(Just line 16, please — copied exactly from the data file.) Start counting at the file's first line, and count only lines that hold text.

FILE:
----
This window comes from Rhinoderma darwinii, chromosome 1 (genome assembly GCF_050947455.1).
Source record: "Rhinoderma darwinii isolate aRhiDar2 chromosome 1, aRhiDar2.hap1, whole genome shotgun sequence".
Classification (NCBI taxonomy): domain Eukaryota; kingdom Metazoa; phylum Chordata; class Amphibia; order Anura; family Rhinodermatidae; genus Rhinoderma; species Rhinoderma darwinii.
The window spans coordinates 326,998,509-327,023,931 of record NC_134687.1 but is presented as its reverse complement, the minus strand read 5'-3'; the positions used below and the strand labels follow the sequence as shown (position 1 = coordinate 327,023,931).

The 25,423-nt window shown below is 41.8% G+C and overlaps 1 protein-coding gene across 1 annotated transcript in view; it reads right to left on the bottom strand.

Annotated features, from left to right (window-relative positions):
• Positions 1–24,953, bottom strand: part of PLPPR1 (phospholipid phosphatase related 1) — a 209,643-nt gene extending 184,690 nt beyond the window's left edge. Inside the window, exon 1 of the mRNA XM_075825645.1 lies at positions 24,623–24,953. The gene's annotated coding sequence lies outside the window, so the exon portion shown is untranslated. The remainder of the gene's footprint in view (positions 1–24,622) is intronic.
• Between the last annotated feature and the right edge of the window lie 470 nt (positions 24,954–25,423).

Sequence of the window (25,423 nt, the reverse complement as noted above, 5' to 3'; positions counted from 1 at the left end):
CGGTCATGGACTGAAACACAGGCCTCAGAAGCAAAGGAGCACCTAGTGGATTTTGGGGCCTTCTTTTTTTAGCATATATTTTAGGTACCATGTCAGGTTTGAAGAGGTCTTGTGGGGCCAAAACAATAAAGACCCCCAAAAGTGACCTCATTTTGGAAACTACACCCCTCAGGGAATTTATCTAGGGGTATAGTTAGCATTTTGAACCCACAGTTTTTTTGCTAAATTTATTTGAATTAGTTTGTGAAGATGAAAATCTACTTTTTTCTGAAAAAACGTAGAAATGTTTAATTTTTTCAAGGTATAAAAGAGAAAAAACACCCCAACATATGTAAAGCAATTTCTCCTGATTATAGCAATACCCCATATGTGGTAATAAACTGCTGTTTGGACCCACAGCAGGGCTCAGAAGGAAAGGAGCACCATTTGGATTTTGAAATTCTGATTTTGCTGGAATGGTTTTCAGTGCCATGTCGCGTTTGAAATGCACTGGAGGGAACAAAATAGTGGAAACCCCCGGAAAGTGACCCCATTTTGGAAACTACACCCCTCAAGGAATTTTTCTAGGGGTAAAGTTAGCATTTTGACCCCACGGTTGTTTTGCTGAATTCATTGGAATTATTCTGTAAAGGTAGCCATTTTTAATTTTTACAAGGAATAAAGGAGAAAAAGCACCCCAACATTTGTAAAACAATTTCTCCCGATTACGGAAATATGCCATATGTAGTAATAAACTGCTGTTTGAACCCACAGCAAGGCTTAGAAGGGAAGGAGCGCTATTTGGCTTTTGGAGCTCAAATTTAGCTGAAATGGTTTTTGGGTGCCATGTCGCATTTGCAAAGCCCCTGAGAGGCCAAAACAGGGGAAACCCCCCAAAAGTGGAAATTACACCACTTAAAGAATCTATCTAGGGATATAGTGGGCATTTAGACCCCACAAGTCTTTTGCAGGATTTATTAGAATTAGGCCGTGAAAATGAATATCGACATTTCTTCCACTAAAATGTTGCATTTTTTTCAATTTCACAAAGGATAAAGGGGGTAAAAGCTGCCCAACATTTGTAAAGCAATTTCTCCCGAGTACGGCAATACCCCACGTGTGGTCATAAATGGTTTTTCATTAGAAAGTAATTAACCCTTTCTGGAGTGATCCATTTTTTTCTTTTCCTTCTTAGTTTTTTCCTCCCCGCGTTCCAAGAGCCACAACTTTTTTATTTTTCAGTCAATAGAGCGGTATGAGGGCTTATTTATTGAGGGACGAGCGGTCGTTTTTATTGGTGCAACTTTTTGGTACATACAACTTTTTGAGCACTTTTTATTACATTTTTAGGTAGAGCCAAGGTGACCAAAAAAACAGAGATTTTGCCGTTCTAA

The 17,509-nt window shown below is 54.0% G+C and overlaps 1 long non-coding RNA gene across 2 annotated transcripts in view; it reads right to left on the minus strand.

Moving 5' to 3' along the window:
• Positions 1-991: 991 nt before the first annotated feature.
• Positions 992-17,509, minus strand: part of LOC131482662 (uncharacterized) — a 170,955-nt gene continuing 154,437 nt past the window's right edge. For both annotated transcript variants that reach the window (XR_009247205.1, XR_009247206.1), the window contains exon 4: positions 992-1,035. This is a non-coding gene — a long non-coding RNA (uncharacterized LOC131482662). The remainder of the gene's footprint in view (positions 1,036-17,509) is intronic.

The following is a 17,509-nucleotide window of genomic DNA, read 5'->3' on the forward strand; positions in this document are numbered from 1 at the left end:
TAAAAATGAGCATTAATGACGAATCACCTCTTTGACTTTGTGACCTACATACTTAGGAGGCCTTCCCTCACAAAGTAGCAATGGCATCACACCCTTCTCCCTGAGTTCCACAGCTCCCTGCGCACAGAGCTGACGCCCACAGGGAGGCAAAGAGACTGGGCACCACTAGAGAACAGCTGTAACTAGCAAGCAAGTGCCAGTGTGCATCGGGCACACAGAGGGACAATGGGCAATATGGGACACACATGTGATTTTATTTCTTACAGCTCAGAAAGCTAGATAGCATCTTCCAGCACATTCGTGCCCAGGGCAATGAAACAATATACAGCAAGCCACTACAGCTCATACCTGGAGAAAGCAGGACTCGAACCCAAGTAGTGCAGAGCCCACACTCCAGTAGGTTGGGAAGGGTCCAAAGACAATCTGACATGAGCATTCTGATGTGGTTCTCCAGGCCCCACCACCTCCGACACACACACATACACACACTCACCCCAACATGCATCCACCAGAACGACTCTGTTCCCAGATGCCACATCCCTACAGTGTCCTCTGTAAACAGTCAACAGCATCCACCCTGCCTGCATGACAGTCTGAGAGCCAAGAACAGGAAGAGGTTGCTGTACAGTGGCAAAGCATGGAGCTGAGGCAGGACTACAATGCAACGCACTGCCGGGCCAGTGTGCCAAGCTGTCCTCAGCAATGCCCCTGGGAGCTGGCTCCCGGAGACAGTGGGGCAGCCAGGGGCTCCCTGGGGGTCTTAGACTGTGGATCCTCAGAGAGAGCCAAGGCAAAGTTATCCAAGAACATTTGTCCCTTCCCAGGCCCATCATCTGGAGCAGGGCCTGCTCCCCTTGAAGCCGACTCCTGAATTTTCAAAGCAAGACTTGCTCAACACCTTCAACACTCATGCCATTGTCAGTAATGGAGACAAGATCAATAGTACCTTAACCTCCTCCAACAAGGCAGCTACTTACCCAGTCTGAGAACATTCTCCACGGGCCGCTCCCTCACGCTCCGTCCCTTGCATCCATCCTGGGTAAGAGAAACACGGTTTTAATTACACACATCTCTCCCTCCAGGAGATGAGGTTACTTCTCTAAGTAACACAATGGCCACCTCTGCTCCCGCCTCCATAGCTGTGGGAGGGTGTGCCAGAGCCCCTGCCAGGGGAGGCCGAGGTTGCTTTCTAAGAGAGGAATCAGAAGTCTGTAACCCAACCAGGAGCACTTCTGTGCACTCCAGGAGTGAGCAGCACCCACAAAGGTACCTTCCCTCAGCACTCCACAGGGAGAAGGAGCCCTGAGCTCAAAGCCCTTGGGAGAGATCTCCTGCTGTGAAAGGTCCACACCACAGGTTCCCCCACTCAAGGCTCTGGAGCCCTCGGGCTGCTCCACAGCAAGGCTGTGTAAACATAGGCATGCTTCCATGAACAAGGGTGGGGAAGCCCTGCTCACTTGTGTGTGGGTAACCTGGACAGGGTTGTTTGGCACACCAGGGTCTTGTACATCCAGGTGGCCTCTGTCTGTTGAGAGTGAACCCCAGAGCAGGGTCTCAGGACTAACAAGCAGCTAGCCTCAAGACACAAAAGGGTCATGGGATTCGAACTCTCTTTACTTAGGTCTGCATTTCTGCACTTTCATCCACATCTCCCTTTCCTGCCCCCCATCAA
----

TAAAAATGAGCATTAATGACGAATCACCTCTTTGACTTTGTGACCTACATACTTAGGAGGCCTTCCCTCACAAAGTAGCAATGGCATCACACCCTTCTCCCTGAGTTCCACAGCTCCCTGCGCACAGAGCTGACGCCCACAGGGAGGCAAAGAGACTGGGCACCACTAGAGAACAGCTGTAACTAGCAAGCAAGTGCCAGTGTGCATCGGGCACACAGAGGGACAATGGGCAATATGGGACACACATGTGATTTTATTTCTTACAGCTCAGAAAGCTAGATAGCATCTTCCAGCACATTCGTGCCCAGGGCAATGAAACAATATACAGCAAGCCACTACAGCTCATACCTGGAGAAAGCAGGACTCGAACCCAAGTAGTGCAGAGCCCACACTCCAGTAGGTTGGGAAGGGTCCAAAGACAATCTGACATGAGCATTCTGATGTGGTTCTCCAGGCCCCACCACCTCCGACACACACACATACACACACTCACCCCAACATGCATCCACCAGAACGACTCTGTTCCCAGATGCCACATCCCTACAGTGTCCTCTGTAAACAGTCAACAGCATCCACCCTGCCTGCATGACAGTCTGAGAGCCAAGAACAGGAAGAGGTTGCTGTACAGTGGCAAAGCATGGAGCTGAGGCAGGACTACAATGCAACGCACTGCCGGGCCAGTGTGCCAAGCTGTCCTCAGCAATGCCCCTGGGAGCTGGCTCCCGGAGACAGTGGGGCAGCCAGGGGCTCCCTGGGGGTCTTAGACTGTGGATCCTCAGAGAGAGCCAAGGCAAAGTTATCCAAGAACATTTGTCCCTTCCCAGGCCCATCATCTGGAGCAGGGCCTGCTCCCCTTGAAGCCGACTCCTGAATTTTCAAAGCAAGACTTGCTCAACACCTTCAACACTCATGCCATTGTCAGTAATGGAGACAAGATCAATAGTACCTTAACCTCCTCCAACAAGGCAGCTACTTACCCAGTCTGAGAACATTCTCCACGGGCCGCTCCCTCACGCTCCGTCCCTTGCATCCATCCTGGGTAAGAGAAACACGGTTTTAATTACACACATCTCTCCCTCCAGGAGATGAGGTTACTTCTCTAAGTAACACAATGGCCACCTCTGCTCCCGCCTCCATAGCTGTGGGAGGGTGTGCCAGAGCCCCTGCCAGGGGAGGCCGAGGTTGCTTTCTAAGAGAGGAATCAGAAGTCTGTAACCCAACCAGGAGCACTTCTGTGCACTCCAGGAGTGAGCAGCACCCACAAAGGTACCTTCCCTCAGCACTCCACAGGGAGAAGGAGCCCTGAGCTCAAAGCCCTTGGGAGAGATCTCCTGCTGTGAAAGGTCCACACCACAGGTTCCCCCACTCAAGGCTCTGGAGCCCTCGGGCTGCTCCACAGCAAGGCTGTGTAAACATAGGCATGCTTCCATGAACAAGGGTGGGGAAGCCCTGCTCACTTGTGTGTGGGTAACCTGGACAGGGTTGTTTGGCACACCAGGGTCTTGTACATCCAGGTGGCCTCTGTCTGTTGAGAGTGAACCCCAGAGCAGGGTCTCAGGACTAACAAGCAGCTAGCCTCAAGACACAAAAGGGTCATGGGATTCGAACTCTCTTTACTTAGGTCTGCATTTCTGCACTTTCATCCACATCTCCCTTTCCTGCCCCCCATCAA